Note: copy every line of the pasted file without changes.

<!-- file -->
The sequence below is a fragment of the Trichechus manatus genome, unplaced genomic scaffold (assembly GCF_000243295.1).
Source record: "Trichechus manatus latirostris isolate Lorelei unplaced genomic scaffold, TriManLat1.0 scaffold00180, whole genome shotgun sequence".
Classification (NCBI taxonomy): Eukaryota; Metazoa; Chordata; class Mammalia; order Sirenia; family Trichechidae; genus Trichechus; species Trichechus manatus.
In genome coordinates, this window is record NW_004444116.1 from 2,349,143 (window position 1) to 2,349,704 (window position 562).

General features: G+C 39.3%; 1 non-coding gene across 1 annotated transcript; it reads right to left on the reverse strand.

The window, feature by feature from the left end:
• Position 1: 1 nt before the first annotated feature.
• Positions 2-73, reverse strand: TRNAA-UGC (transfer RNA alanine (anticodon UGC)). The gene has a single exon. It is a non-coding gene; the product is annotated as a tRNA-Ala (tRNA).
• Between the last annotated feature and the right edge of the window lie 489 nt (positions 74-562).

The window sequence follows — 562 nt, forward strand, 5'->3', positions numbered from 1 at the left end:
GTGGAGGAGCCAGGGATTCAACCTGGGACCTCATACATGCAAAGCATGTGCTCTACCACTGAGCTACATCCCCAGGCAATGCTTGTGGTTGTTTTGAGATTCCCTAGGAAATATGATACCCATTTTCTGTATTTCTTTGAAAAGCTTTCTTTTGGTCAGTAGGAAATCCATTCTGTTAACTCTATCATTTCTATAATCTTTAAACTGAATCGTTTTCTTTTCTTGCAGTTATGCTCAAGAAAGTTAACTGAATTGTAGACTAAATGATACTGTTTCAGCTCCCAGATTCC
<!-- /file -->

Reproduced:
The sequence below is a fragment of the Trichechus manatus genome, unplaced genomic scaffold (assembly GCF_000243295.1).
Source record: "Trichechus manatus latirostris isolate Lorelei unplaced genomic scaffold, TriManLat1.0 scaffold00180, whole genome shotgun sequence".
Classification (NCBI taxonomy): Eukaryota; Metazoa; Chordata; class Mammalia; order Sirenia; family Trichechidae; genus Trichechus; species Trichechus manatus.
In genome coordinates, this window is record NW_004444116.1 from 2,349,143 (window position 1) to 2,349,704 (window position 562).

General features: G+C 39.3%; 1 non-coding gene across 1 annotated transcript; it reads right to left on the reverse strand.

The window, feature by feature from the left end:
• Position 1: 1 nt before the first annotated feature.
• Positions 2-73, reverse strand: TRNAA-UGC (transfer RNA alanine (anticodon UGC)). The gene has a single exon. It is a non-coding gene; the product is annotated as a tRNA-Ala (tRNA).
• Between the last annotated feature and the right edge of the window lie 489 nt (positions 74-562).

The window sequence follows — 562 nt, forward strand, 5'->3', positions numbered from 1 at the left end:
GTGGAGGAGCCAGGGATTCAACCTGGGACCTCATACATGCAAAGCATGTGCTCTACCACTGAGCTACATCCCCAGGCAATGCTTGTGGTTGTTTTGAGATTCCCTAGGAAATATGATACCCATTTTCTGTATTTCTTTGAAAAGCTTTCTTTTGGTCAGTAGGAAATCCATTCTGTTAACTCTATCATTTCTATAATCTTTAAACTGAATCGTTTTCTTTTCTTGCAGTTATGCTCAAGAAAGTTAACTGAATTGTAGACTAAATGATACTGTTTCAGCTCCCAGATTCC